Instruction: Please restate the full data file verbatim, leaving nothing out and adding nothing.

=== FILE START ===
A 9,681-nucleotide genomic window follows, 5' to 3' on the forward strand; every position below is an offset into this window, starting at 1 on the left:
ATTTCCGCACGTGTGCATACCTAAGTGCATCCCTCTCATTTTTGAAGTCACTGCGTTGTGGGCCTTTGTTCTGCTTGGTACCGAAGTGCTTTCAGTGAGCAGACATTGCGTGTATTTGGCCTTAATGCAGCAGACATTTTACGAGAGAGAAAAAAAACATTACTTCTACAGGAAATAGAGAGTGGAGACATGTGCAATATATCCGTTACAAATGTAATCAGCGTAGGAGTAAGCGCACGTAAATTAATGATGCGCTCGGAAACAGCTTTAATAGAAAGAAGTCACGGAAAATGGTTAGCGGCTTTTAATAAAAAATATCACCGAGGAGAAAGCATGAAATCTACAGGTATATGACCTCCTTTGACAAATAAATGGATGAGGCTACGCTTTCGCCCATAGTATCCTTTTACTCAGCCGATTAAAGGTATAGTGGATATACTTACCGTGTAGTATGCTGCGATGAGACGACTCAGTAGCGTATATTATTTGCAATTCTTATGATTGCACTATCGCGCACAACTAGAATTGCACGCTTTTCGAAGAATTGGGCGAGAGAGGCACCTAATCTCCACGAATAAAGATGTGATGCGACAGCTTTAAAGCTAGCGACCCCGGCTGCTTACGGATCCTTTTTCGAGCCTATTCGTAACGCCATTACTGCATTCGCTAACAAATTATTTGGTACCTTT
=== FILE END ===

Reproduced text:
A 9,681-nucleotide genomic window follows, 5' to 3' on the forward strand; every position below is an offset into this window, starting at 1 on the left:
ATTTCCGCACGTGTGCATACCTAAGTGCATCCCTCTCATTTTTGAAGTCACTGCGTTGTGGGCCTTTGTTCTGCTTGGTACCGAAGTGCTTTCAGTGAGCAGACATTGCGTGTATTTGGCCTTAATGCAGCAGACATTTTACGAGAGAGAAAAAAAACATTACTTCTACAGGAAATAGAGAGTGGAGACATGTGCAATATATCCGTTACAAATGTAATCAGCGTAGGAGTAAGCGCACGTAAATTAATGATGCGCTCGGAAACAGCTTTAATAGAAAGAAGTCACGGAAAATGGTTAGCGGCTTTTAATAAAAAATATCACCGAGGAGAAAGCATGAAATCTACAGGTATATGACCTCCTTTGACAAATAAATGGATGAGGCTACGCTTTCGCCCATAGTATCCTTTTACTCAGCCGATTAAAGGTATAGTGGATATACTTACCGTGTAGTATGCTGCGATGAGACGACTCAGTAGCGTATATTATTTGCAATTCTTATGATTGCACTATCGCGCACAACTAGAATTGCACGCTTTTCGAAGAATTGGGCGAGAGAGGCACCTAATCTCCACGAATAAAGATGTGATGCGACAGCTTTAAAGCTAGCGACCCCGGCTGCTTACGGATCCTTTTTCGAGCCTATTCGTAACGCCATTACTGCATTCGCTAACAAATTATTTGGTACCTTT